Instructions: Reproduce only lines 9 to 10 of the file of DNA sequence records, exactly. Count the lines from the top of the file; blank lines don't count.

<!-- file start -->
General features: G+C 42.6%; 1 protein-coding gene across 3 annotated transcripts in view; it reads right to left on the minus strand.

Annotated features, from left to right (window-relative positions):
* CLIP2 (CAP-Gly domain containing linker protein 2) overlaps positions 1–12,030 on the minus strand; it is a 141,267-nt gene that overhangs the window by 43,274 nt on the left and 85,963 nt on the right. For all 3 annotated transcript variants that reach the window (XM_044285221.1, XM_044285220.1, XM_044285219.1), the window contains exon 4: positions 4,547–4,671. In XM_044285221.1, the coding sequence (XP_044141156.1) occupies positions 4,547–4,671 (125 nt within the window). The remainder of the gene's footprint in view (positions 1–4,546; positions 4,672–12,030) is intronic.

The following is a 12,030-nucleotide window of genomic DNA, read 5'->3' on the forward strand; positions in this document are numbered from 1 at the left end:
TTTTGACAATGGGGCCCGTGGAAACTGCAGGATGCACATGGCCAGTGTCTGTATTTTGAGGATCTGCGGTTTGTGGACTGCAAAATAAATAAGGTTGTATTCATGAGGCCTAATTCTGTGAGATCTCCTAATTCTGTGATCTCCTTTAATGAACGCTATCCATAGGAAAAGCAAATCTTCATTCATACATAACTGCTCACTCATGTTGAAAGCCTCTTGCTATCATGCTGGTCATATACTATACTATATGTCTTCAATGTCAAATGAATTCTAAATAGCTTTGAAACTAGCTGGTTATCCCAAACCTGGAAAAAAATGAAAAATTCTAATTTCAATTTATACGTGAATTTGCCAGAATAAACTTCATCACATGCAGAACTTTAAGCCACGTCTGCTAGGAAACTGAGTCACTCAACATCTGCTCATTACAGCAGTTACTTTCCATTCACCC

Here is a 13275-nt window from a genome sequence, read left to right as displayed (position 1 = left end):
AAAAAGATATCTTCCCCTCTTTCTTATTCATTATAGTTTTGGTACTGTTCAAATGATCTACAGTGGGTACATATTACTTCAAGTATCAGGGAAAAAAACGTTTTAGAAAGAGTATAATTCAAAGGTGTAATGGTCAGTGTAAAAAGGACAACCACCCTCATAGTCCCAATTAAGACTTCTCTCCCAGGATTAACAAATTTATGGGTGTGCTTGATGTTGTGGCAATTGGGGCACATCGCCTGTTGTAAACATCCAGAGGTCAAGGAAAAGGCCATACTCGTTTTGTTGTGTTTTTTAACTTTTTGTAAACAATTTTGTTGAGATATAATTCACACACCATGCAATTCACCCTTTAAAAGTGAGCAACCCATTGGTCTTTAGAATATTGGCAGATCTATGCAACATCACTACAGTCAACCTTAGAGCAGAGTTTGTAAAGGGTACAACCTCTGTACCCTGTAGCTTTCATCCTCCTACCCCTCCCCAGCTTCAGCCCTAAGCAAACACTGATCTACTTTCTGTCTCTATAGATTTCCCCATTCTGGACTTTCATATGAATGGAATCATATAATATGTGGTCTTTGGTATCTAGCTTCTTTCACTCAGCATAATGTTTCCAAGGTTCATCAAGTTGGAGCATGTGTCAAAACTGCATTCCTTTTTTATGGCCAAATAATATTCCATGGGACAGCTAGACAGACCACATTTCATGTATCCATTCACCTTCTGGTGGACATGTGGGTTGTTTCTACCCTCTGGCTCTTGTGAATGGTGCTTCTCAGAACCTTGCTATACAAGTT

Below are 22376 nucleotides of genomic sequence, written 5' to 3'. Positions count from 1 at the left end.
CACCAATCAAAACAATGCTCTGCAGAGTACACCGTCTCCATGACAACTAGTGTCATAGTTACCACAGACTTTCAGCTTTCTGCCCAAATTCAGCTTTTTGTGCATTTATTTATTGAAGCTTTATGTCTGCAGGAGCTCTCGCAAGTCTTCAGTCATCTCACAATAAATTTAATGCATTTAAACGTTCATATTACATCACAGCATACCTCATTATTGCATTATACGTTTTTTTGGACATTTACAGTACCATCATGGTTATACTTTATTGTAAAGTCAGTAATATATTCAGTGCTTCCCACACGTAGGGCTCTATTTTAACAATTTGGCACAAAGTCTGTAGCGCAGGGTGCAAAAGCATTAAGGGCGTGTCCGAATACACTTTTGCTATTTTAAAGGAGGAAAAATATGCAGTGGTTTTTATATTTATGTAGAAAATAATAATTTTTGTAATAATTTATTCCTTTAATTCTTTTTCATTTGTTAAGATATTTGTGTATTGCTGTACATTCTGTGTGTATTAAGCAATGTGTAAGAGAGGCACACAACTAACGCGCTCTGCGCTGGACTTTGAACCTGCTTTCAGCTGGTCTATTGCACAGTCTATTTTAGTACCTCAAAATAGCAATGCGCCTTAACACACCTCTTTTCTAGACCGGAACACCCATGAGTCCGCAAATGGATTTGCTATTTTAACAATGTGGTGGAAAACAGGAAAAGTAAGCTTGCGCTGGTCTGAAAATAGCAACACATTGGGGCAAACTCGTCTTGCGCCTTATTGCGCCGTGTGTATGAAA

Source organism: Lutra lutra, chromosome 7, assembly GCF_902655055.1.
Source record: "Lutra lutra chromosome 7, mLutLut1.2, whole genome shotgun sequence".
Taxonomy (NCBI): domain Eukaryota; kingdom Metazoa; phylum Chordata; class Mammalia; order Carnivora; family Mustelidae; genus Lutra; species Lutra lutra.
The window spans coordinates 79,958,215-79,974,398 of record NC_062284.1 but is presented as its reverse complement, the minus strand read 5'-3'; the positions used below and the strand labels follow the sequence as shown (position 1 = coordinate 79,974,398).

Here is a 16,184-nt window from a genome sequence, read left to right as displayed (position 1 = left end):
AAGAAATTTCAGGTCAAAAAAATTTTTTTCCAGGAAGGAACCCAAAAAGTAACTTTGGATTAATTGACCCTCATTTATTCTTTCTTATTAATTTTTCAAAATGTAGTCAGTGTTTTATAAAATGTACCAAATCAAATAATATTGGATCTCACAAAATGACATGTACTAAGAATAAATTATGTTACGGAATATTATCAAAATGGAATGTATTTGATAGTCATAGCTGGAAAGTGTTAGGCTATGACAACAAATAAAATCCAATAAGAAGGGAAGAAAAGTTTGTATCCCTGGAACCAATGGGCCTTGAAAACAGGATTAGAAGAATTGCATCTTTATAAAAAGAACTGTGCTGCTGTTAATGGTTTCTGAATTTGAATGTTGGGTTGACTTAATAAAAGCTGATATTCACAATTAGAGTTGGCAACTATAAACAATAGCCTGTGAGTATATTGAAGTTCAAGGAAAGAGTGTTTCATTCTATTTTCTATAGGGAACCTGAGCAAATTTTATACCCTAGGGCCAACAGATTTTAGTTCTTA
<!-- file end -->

CACCAATCAAAACAATGCTCTGCAGAGTACACCGTCTCCATGACAACTAGTGTCATAGTTACCACAGACTTTCAGCTTTCTGCCCAAATTCAGCTTTTTGTGCATTTATTTATTGAAGCTTTATGTCTGCAGGAGCTCTCGCAAGTCTTCAGTCATCTCACAATAAATTTAATGCATTTAAACGTTCATATTACATCACAGCATACCTCATTATTGCATTATACGTTTTTTTGGACATTTACAGTACCATCATGGTTATACTTTATTGTAAAGTCAGTAATATATTCAGTGCTTCCCACACGTAGGGCTCTATTTTAACAATTTGGCACAAAGTCTGTAGCGCAGGGTGCAAAAGCATTAAGGGCGTGTCCGAATACACTTTTGCTATTTTAAAGGAGGAAAAATATGCAGTGGTTTTTATATTTATGTAGAAAATAATAATTTTTGTAATAATTTATTCCTTTAATTCTTTTTCATTTGTTAAGATATTTGTGTATTGCTGTACATTCTGTGTGTATTAAGCAATGTGTAAGAGAGGCACACAACTAACGCGCTCTGCGCTGGACTTTGAACCTGCTTTCAGCTGGTCTATTGCACAGTCTATTTTAGTACCTCAAAATAGCAATGCGCCTTAACACACCTCTTTTCTAGACCGGAACACCCATGAGTCCGCAAATGGATTTGCTATTTTAACAATGTGGTGGAAAACAGGAAAAGTAAGCTTGCGCTGGTCTGAAAATAGCAACACATTGGGGCAAACTCGTCTTGCGCCTTATTGCGCCGTGTGTATGAAA

Source organism: Lutra lutra, chromosome 7, assembly GCF_902655055.1.